SlackwareThis Forum is for the discussion of Slackware Linux.
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Right now I have a laptop and a server that both run Mandrake 9.1. I understand linux enough now (it's been a few years) that I don't have to rely on GUI for everything, so I was going to switch to slackware and streamline things a little.
I have already downloaded all 4 iso's and plan to burn them and install on the laptop sometime this week. There isn't really any vital servers or anything running on here, so it will be a good chance to get my feet wet and if I mess up, just reinstall and start over.
Here's my question, since I still have mandrake on the laptop (in fact I'm using it right now to make this message), what, if any, should I backup that will save me some headaches in the future? Is there a good command to get a system summary of all the hardware, drivers, partitions, etc.? That is pretty much all I can think that I would have to do, besides the few shell scripts I made. Just trying to find some way of getting all that other information so that I can then just print it out.
this depends on what you want to keep around. i think, on the basis of things you voiced,
>> "a good command to get a system summary of all the hardware, drivers, partitions, etc.?"
i'd just keep the following:
1) a copy of all of /etc : this has most of your configurations for various servers, daemons, etc. (as per the directory).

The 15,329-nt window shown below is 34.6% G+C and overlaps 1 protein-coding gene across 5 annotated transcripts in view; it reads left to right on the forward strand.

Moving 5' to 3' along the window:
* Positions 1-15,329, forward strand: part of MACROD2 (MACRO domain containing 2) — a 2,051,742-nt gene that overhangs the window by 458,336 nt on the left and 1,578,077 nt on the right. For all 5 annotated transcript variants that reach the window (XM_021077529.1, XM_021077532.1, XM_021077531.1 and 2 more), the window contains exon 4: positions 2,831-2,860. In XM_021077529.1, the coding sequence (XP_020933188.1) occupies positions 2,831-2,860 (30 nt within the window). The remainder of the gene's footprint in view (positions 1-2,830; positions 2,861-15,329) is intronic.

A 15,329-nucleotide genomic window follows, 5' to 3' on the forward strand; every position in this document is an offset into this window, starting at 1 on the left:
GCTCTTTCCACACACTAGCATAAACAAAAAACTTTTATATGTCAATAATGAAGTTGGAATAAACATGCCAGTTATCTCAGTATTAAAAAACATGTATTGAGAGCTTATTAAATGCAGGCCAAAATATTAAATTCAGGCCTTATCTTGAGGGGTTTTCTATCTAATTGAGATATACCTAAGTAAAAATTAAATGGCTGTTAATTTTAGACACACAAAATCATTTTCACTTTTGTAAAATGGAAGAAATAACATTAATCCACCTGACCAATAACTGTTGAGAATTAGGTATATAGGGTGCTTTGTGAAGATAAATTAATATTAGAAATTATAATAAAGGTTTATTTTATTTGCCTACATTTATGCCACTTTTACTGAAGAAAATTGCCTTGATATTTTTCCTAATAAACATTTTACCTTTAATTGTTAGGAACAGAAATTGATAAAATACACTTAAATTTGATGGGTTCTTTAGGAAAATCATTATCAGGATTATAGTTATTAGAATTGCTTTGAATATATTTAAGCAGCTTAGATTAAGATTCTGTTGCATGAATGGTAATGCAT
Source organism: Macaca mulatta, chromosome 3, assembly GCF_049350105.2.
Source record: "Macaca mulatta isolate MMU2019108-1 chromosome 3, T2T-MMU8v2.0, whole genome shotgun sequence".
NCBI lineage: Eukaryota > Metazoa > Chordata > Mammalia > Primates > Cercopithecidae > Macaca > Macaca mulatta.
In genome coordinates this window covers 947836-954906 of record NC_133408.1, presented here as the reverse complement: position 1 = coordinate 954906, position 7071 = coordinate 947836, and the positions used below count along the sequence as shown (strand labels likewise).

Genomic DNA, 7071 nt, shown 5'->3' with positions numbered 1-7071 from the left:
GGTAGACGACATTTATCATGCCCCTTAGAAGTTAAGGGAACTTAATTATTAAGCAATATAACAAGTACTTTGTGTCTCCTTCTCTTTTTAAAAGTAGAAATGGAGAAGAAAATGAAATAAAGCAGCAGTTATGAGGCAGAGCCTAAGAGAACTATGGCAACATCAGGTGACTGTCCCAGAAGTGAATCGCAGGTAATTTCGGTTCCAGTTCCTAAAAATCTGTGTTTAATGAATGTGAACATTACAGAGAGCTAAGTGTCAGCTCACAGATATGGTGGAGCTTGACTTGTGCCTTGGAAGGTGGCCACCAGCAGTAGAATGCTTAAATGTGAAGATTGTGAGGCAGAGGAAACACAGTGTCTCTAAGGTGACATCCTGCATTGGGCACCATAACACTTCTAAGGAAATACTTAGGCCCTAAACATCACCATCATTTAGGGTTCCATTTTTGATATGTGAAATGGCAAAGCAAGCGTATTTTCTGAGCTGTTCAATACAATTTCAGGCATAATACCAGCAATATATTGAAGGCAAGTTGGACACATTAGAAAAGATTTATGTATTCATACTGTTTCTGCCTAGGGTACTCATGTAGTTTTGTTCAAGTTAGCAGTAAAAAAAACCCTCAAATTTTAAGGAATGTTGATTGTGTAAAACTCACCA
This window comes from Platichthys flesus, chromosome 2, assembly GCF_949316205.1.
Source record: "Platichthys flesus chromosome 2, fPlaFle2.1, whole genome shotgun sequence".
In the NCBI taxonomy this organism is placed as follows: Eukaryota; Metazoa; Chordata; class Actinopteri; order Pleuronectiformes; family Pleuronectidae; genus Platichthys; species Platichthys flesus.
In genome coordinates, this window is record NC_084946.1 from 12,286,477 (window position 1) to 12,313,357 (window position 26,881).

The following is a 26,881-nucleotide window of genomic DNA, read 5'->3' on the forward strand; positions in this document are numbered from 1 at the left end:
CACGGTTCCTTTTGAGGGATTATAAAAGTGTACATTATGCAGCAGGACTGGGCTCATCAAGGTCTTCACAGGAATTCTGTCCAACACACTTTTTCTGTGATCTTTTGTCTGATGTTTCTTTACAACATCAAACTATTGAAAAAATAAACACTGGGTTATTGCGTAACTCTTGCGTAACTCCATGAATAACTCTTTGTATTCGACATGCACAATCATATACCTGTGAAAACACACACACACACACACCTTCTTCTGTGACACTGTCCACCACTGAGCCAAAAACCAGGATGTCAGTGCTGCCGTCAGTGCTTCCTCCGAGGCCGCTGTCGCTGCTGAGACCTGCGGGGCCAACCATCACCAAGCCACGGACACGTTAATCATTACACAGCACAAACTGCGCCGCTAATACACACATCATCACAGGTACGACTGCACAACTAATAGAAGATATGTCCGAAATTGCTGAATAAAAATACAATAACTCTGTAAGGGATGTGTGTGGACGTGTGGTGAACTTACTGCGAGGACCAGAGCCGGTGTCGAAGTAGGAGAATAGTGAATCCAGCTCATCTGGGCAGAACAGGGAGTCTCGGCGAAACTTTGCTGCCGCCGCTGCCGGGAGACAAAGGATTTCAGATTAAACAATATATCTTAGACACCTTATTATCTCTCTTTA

2) a copy of all of /proc (if you have it in mandrake) : this is location of various important process files in slack, but not sure about other distros
these should both be relatively small (on the order of 50MB) and easily fit on a zipdisk or move over the network you have. pretty much anything you could need (records and configuration -wise) is in there for future reference. slackware should be easily configurable to whatever you want, so you probably won't need any info about the laptop configuration. there are commands in slackware so that you can see the chipset of any device attached to the computer (in /proc; easily viewed with lspci, cardmgr, using dmesg, etc.), and then identify it with a driver that's either (a) already configurable in the kernel or (b) available as a module from either source/bin. if it's something like the video chipset, you can just refer to online manuals about your make/model of laptop.
Dude - you presumably would also want to save your /home directory too, assuming you don't want to lose any of your own files. I will agree 100% with yocompia about saving the /etc directory though. -- J.W.